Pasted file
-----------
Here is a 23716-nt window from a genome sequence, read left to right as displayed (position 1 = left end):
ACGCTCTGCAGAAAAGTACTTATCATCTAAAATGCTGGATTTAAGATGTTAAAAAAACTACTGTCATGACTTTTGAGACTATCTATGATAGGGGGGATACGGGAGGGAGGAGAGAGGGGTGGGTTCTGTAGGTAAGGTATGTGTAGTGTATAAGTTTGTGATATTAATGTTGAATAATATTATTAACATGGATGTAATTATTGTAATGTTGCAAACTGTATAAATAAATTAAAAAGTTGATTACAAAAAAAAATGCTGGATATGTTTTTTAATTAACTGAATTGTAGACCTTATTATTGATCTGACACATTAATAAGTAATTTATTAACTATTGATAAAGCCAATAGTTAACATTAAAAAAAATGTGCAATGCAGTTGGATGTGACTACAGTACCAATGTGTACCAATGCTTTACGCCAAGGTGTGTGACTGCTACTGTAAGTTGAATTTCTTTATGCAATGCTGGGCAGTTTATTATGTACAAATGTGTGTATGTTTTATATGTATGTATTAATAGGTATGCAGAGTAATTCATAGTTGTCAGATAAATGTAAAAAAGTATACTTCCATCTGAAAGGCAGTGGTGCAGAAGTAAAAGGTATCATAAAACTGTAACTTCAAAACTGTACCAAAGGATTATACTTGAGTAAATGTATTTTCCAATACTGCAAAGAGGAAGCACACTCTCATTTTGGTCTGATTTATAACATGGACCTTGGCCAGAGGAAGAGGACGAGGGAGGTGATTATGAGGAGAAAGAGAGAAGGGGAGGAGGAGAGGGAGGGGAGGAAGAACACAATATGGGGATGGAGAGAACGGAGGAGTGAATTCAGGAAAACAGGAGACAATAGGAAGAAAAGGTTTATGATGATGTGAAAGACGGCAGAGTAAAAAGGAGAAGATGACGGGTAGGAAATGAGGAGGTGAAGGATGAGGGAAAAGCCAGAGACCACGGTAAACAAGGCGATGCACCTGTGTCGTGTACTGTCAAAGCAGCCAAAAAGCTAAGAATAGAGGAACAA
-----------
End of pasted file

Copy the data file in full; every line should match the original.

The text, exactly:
Here is a 23716-nt window from a genome sequence, read left to right as displayed (position 1 = left end):
ACGCTCTGCAGAAAAGTACTTATCATCTAAAATGCTGGATTTAAGATGTTAAAAAAACTACTGTCATGACTTTTGAGACTATCTATGATAGGGGGGATACGGGAGGGAGGAGAGAGGGGTGGGTTCTGTAGGTAAGGTATGTGTAGTGTATAAGTTTGTGATATTAATGTTGAATAATATTATTAACATGGATGTAATTATTGTAATGTTGCAAACTGTATAAATAAATTAAAAAGTTGATTACAAAAAAAAATGCTGGATATGTTTTTTAATTAACTGAATTGTAGACCTTATTATTGATCTGACACATTAATAAGTAATTTATTAACTATTGATAAAGCCAATAGTTAACATTAAAAAAAATGTGCAATGCAGTTGGATGTGACTACAGTACCAATGTGTACCAATGCTTTACGCCAAGGTGTGTGACTGCTACTGTAAGTTGAATTTCTTTATGCAATGCTGGGCAGTTTATTATGTACAAATGTGTGTATGTTTTATATGTATGTATTAATAGGTATGCAGAGTAATTCATAGTTGTCAGATAAATGTAAAAAAGTATACTTCCATCTGAAAGGCAGTGGTGCAGAAGTAAAAGGTATCATAAAACTGTAACTTCAAAACTGTACCAAAGGATTATACTTGAGTAAATGTATTTTCCAATACTGCAAAGAGGAAGCACACTCTCATTTTGGTCTGATTTATAACATGGACCTTGGCCAGAGGAAGAGGACGAGGGAGGTGATTATGAGGAGAAAGAGAGAAGGGGAGGAGGAGAGGGAGGGGAGGAAGAACACAATATGGGGATGGAGAGAACGGAGGAGTGAATTCAGGAAAACAGGAGACAATAGGAAGAAAAGGTTTATGATGATGTGAAAGACGGCAGAGTAAAAAGGAGAAGATGACGGGTAGGAAATGAGGAGGTGAAGGATGAGGGAAAAGCCAGAGACCACGGTAAACAAGGCGATGCACCTGTGTCGTGTACTGTCAAAGCAGCCAAAAAGCTAAGAATAGAGGAACAA